We’ve posted a lot about reality fairs in the last year and for good reason – it’s such an effective learning tool for high school students and credit unions are now holding fairs from coast to coast. Some credit unions have definitely put their own stamp on them too. In this post, we’ll take a look at the interesting iBudget program from Land of Lincoln Credit Union in Decatur, Illinois.
I was at the CUNA Marketing & Business Development Council Conference last week and met Nicole Bateman, Business Development Manager at Land of Lincoln Credit Union at a session on financial literacy. As the discussion turned to reality fairs, she talked about they have customized their own version that takes place in a classroom setting (ie: no booths and lots of volunteers). I was intrigued and after the conference, she was gracious enough to share more information:
Land of Lincoln CU reformatted the idea which was received from Tinker Federal Credit Union in Oklahoma, which was originally reformatted from CUNA’s Mad City Money reality fair. Our VP of Marketing did all of the design work, and we licensed Mad City Money so that we could use their information. [Click here for a copy of the iBudget classroom presentation slides]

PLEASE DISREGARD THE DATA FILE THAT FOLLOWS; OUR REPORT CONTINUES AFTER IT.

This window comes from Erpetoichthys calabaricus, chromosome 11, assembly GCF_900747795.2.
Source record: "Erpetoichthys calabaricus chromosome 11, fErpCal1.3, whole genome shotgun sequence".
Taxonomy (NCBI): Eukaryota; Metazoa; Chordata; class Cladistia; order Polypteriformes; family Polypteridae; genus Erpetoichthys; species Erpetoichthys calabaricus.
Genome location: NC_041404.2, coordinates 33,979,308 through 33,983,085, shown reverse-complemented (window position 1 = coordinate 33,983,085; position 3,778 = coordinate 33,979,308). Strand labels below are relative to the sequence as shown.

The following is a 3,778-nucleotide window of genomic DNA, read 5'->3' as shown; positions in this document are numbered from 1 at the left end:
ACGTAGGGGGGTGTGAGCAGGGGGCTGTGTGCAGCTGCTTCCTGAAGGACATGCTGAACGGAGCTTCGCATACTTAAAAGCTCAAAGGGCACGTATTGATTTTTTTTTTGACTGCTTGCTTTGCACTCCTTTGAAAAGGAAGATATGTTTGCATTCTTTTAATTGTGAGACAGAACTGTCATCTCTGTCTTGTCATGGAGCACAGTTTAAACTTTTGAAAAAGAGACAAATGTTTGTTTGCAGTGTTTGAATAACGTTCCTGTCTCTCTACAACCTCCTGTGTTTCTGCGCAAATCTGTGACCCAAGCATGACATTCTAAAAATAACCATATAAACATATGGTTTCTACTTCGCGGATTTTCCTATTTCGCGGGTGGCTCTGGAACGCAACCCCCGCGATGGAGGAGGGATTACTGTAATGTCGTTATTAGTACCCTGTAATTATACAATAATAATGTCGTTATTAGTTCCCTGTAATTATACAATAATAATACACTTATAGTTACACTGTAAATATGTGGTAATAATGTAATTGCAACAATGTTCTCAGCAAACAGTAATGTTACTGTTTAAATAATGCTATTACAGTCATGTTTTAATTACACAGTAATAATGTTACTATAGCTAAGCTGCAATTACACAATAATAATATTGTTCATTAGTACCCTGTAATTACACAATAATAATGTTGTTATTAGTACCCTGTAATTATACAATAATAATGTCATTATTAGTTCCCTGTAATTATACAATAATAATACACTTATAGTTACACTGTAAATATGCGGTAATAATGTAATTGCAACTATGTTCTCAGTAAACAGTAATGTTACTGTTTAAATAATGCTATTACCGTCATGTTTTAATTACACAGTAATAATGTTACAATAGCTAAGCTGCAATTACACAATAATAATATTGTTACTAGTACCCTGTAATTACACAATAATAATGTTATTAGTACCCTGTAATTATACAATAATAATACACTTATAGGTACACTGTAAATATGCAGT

We typically give the presentation to high school students, but have also given a modified version to 6th & 7th grades. Students receive an Land of Lincoln CU branded folder with info about their adult life, budget sheet, checks, a check register, budgeting charts and CUNA’s “Guide to Money” booklet (for future reading). We also supply them with a calculator and pen/pencil. The entire program takes about 80 minutes and students choose what type of home they will live in, car, groceries, etc. We teach them how to write checks and balance a check register.
During the first few slides, we mixed in some video to keep the student’s attention. We use a Young & Free Alberta YouTube clip explaining the difference between credit unions and banks. Then on the orange and black slide, we play a video that we created at a local car dealership explaining the features of the different cars listed on the following slide.
At first, students aren’t sure what to expect, but after we get started, they love it! It takes approximately 80 minutes from start to finish and is administered by one person, so it is much easier for us to do than a reality fair. If the teacher is present, it’s nice for them to help the students double check their work, but sometimes the teachers participate too!
Click here for an article from the Herald Review on the iBudget program.